If there is one recent situation that might provide reason to be wary of the ability of so-called coalitions of the willing or regional organizations, it is the situation in Iraq, which remains so volatile that the US, UK and other members of their coalitions have now adopted the position that “an Iraqi settlement should be based on a broader international basis, with UN participation51”. The controversy that has surrounded the situation in Iraq, which was not explicitly a PKO, nonetheless helps highlight another concern with non-UN peacekeeping: namely, that those involved may be subject to suspicion of having impure or self-interested motivations for their involvement52. In some cases, the participation of regional organizations must be entirely ruled out since members may even be parties to the conflict53, as was, for example, Liberia during the conflict in Sierra Leone. Other concerns over non-UN operations include the power of such operations to undermine the UN itself, as well the world order it represents which is based on core Canadian values such as multilateralism, not to mention the legitimacy of international law altogether54. Fundamentally, the UN carries with it a legitimacy that no other organization can match55, and for this reason it is within the auspices of the United Nations that Canada should make its contributions to peacekeeping. As has been stated by our government, “there is no better or more appropriate body than the United Nations… to authorize military intervention for humanitarian purposes56”.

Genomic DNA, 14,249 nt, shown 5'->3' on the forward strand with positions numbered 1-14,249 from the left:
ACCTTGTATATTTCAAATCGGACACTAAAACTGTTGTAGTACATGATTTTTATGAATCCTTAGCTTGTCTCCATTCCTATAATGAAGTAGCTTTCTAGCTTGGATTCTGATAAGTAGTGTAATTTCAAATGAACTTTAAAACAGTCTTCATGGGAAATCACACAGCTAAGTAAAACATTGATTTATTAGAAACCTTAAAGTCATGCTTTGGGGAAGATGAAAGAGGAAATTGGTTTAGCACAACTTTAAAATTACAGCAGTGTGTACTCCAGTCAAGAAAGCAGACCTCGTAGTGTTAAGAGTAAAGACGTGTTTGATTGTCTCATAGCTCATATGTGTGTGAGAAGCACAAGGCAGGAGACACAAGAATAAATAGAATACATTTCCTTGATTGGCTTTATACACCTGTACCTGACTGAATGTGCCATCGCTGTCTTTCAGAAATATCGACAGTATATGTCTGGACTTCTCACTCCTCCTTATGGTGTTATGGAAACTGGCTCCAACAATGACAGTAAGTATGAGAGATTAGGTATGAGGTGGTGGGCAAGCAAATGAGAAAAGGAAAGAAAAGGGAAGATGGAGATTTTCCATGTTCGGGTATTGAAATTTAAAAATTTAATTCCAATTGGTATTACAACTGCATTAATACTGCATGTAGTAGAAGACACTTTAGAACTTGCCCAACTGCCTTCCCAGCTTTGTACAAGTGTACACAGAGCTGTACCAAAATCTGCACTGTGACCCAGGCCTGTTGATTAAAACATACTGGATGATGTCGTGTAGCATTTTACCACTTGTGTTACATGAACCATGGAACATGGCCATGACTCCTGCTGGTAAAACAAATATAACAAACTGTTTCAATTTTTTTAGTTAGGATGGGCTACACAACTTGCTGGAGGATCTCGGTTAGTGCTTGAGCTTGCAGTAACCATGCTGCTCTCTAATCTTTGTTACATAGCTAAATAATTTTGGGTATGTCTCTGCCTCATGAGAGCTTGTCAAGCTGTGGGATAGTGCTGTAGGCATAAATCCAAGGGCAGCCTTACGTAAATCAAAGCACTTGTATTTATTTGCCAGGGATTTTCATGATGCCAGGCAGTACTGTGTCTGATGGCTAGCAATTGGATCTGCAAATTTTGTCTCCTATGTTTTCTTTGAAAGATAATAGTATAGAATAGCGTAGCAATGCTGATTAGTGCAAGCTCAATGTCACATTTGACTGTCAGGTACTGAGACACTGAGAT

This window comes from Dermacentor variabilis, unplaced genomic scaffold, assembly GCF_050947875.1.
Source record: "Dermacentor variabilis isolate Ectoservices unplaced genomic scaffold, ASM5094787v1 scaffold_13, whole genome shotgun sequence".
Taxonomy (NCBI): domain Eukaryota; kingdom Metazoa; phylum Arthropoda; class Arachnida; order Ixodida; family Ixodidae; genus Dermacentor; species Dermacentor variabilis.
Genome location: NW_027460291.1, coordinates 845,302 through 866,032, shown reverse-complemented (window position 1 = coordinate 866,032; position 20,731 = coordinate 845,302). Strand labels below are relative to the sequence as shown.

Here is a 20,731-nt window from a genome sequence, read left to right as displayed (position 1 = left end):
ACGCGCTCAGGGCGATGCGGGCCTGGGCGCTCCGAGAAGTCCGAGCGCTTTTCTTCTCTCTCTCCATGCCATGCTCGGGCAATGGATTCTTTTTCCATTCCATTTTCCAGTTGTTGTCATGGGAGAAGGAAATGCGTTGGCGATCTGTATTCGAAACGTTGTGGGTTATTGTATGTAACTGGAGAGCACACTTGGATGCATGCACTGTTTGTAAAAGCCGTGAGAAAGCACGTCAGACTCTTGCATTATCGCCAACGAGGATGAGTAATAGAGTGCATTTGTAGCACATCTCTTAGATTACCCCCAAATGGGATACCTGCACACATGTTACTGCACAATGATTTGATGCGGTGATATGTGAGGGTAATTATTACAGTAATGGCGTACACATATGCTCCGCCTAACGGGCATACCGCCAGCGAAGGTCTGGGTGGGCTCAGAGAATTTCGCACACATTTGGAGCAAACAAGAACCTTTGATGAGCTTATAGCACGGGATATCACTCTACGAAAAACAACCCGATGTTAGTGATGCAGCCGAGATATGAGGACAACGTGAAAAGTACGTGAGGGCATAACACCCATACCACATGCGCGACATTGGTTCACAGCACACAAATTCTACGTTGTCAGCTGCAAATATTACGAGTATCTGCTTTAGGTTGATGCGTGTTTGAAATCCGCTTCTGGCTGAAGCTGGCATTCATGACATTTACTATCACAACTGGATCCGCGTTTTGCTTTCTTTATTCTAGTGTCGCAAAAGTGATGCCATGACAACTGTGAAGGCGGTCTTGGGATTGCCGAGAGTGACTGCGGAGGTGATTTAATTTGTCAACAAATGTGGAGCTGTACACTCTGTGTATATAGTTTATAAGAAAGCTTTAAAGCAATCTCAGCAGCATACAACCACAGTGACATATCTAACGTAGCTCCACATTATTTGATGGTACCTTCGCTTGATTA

Option Three: Enhancing UN Peacekeeping Capabilities